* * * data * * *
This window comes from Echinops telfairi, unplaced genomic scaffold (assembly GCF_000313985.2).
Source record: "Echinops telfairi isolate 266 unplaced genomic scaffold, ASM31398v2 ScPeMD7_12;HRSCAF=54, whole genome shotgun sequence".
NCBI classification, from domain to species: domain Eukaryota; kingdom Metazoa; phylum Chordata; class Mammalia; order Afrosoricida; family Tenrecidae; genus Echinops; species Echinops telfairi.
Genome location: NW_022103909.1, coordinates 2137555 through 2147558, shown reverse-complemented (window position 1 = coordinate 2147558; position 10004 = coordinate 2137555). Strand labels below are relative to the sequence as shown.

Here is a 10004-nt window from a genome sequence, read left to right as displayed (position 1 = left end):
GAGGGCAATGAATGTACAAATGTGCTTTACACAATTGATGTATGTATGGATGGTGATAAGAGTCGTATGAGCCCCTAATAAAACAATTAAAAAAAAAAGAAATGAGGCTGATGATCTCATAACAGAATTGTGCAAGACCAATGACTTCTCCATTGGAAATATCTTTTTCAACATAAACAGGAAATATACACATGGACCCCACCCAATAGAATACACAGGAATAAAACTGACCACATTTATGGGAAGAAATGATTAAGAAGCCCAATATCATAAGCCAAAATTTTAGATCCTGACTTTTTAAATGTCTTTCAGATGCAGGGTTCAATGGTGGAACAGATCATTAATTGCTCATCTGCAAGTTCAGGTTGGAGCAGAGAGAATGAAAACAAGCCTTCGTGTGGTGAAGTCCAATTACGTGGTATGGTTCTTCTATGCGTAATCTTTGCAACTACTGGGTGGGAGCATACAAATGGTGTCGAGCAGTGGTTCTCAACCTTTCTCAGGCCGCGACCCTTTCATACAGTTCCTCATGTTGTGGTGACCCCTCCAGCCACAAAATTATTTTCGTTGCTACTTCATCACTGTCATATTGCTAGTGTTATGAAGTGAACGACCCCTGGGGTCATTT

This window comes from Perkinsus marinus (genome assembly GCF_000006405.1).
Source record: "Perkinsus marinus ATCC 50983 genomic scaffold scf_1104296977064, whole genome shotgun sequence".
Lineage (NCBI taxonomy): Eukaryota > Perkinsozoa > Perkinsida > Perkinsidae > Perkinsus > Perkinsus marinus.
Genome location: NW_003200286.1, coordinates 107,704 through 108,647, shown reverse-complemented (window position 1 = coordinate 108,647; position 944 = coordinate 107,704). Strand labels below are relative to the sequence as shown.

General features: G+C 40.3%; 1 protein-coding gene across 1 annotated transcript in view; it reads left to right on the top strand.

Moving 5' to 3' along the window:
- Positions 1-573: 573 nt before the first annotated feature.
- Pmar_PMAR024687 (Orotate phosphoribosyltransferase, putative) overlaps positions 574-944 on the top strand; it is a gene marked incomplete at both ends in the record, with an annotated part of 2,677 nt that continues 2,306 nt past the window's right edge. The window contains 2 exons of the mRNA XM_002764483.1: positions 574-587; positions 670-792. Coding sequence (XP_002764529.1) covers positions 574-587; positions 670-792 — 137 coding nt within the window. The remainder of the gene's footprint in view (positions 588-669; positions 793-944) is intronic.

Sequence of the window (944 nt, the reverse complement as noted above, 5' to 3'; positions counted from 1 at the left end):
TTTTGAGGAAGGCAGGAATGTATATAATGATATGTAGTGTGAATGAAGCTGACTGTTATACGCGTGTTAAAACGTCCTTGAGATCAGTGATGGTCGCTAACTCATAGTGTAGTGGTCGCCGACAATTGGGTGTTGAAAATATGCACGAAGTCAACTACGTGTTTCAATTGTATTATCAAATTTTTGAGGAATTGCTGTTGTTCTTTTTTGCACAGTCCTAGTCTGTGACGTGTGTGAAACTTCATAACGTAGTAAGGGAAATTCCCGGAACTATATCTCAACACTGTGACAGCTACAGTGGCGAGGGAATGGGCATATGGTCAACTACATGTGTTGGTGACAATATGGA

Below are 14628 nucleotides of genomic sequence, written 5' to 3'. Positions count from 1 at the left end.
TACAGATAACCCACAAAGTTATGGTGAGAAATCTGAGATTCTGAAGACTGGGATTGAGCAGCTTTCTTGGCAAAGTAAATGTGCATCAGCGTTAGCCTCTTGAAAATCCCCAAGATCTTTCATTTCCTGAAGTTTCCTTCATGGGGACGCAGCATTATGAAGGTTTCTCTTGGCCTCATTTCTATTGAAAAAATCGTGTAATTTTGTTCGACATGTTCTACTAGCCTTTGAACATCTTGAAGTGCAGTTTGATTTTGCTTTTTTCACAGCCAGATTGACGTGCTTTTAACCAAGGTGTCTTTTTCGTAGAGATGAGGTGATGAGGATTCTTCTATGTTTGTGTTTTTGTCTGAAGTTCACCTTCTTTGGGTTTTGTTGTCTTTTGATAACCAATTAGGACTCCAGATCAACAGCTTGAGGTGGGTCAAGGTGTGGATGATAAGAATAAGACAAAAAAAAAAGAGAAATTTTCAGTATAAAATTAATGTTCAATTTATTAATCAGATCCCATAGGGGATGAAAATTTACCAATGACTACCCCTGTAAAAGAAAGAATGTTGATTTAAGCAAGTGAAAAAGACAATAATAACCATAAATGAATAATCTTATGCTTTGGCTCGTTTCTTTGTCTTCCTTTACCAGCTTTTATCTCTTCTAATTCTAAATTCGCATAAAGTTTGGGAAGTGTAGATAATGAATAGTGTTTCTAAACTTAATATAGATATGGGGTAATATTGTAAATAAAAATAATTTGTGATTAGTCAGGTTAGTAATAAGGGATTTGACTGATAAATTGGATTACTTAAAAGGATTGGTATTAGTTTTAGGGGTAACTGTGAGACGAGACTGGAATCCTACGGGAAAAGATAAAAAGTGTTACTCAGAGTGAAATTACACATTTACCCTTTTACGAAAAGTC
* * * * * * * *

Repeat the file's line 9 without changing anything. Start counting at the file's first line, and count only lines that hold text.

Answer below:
Lineage (NCBI taxonomy): Eukaryota > Perkinsozoa > Perkinsida > Perkinsidae > Perkinsus > Perkinsus marinus.